The joy of this house is that it frequently allows us to reconnect as a family,’ says Genevieve Dalton of the sleek, low-slung weekend residence that she and her family escape to whenever possible. Set right on the beach amid the pristine Zimbali resort and nature reserve in South Africa’s KwaZulu-Natal province, the property has come to represent the things that the Dalton family hold dear in life – namely, family time, solitude, privacy and nature. The secluded ocean-front site is part of an eco-estate, so sustainability was a fundamental part of the brief to architect Joy Brasler and interior designer Michele Throssell. ‘We wanted the home to be as sustainable as possible, both inside and out,’ explains Joy of the home’s eco features, which include water recycling, heat pumps, roof gardens and bio-diverse plantings.
The Daltons cite Joy’s cerebral approach to design as a major drawcard. ‘She’s often more subtle and almost always more clever than the norm,’ says Genevieve. Indeed, Joy’s decision to excavate and berth the house into the rear of the site, so that the two-storey building is experienced as a single floor, not only defines the design but immediately sets the house apart from others on the estate. ‘It’s in stark contrast to the general approach where bigger – and higher – is generally considered better,’ says Genevieve.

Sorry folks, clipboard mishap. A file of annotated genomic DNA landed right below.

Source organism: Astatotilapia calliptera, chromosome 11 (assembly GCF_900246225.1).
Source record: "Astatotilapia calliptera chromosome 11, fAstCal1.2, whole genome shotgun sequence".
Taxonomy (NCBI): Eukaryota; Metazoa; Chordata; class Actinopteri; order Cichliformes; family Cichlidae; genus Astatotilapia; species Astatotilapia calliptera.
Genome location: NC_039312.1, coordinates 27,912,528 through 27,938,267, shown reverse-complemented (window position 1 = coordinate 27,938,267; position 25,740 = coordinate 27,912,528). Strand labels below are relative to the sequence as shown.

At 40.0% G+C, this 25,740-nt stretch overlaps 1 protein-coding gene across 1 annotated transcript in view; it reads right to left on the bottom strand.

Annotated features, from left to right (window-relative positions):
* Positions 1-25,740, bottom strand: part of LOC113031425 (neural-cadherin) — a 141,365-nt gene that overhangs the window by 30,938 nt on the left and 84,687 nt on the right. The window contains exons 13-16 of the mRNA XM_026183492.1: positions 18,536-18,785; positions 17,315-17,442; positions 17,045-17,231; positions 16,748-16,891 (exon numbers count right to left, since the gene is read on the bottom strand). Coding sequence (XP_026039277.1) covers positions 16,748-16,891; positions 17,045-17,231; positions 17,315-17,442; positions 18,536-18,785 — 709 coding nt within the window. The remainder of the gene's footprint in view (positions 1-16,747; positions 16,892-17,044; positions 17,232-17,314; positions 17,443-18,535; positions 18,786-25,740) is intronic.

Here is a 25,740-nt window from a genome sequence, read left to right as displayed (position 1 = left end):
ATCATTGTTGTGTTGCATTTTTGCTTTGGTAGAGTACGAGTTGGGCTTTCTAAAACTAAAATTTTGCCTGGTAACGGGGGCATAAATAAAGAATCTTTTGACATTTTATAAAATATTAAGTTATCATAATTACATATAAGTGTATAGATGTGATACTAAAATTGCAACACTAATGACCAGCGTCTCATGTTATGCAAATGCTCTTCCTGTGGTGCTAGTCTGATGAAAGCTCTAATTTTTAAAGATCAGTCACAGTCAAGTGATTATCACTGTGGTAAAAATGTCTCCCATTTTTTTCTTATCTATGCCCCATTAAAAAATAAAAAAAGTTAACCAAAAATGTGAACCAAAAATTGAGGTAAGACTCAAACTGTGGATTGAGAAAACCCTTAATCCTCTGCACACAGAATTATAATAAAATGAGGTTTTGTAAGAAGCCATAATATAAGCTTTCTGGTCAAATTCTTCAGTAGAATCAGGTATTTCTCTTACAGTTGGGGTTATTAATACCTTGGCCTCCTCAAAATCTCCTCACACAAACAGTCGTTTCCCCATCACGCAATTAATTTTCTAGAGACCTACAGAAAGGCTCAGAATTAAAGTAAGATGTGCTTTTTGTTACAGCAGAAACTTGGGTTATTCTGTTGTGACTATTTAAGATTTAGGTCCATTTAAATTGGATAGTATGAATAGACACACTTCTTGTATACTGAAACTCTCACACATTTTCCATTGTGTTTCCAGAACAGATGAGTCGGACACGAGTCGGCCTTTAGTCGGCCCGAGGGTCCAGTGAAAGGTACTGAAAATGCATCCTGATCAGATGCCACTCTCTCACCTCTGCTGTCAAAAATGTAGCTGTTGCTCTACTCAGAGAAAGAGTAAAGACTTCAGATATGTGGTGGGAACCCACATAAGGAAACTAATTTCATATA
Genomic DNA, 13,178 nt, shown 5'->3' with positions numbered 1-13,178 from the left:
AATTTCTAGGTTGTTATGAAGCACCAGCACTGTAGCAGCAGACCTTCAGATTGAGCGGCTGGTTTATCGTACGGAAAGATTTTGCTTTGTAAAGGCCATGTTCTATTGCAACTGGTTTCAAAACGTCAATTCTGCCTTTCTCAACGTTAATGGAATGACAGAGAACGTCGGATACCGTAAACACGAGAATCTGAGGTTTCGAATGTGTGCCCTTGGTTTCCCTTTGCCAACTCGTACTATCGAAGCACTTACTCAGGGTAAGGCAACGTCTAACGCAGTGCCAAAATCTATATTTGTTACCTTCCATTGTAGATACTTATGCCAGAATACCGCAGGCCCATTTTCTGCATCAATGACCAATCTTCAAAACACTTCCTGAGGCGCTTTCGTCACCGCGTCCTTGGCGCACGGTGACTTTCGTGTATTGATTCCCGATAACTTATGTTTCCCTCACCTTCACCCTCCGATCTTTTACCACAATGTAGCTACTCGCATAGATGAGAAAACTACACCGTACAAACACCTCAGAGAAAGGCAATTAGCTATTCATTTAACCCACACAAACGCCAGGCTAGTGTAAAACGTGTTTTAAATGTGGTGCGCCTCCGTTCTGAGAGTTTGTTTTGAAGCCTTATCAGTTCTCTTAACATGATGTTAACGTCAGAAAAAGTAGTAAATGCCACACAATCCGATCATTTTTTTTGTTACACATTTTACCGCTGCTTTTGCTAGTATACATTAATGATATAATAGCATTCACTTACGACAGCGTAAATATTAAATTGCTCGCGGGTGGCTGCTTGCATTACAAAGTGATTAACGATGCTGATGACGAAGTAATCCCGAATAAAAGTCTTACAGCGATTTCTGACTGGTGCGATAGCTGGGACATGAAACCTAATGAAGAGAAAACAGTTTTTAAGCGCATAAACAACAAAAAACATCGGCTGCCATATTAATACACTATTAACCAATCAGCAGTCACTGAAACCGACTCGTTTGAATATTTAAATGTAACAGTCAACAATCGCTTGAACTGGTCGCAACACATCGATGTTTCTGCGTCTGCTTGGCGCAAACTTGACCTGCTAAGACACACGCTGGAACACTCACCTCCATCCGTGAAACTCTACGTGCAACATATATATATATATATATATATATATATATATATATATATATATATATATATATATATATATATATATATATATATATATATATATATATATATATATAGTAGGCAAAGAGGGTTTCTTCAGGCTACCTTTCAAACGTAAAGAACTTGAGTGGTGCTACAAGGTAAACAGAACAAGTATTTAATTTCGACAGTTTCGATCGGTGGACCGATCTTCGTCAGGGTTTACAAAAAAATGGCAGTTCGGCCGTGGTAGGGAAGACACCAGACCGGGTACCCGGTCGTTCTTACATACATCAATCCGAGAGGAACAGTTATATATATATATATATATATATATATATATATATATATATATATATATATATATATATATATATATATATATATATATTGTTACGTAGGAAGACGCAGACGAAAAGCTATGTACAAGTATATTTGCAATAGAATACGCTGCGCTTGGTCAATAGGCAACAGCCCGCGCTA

The main focus for both the design and interiors was to mimic the landscape wherever possible through earthy textures, patterned screens, bold wallpapers, large expanses of mirror, bodies of water, and landscaping. ‘Genevieve has impeccable taste and a strong idea of what she does and doesn’t like, but the common thread is always comfort, functionality, a place for everything, and the family home as a sanctuary,’ says designer Michele. ‘It’s less about large-scale entertaining than the opportunity to engage in proper parenting.’
The result is a layered living environment where shaded screens give sun protection, security and ventilation, while glazed doors that disappear into the walls lead out to the back courtyards and a secluded garden environment. The interior space is similarly divided into ‘courtyards’ for living, working and cooking. The clever, yet casual definition of these areas by a floor-to-ceiling wall unit, a staircase, a fireplace or a wall of cupboards precludes the need for a single wall. Meanwhile, Michele’s introduction of a 50s modernist touch has brought a dynamism to the minimalist architectural lines. ‘I wanted to dial-up the colour of the surrounding landscape and vegetation,’ she says. ‘Adding soft, greeny greys and washed-out finishes was integral to the whole feel. The idea is that, with time, the house will become invisible as the vegetation grows up around it.’
For the Daltons, the home represents a necessary weekend ritual. ‘Our daughters love coming here too – it’s a total disconnect from all the noise of our everday life. Most importantly, when they need to escape into their own space, they have multiple options in which to exercise that right,’ laughs Genevieve. ‘Every time we return, I am amazed at how the trees and plants have grown,’ she adds. ‘The changes are a reminder to embrace the time trap that this house offers us when we are here, because life continues – even here.’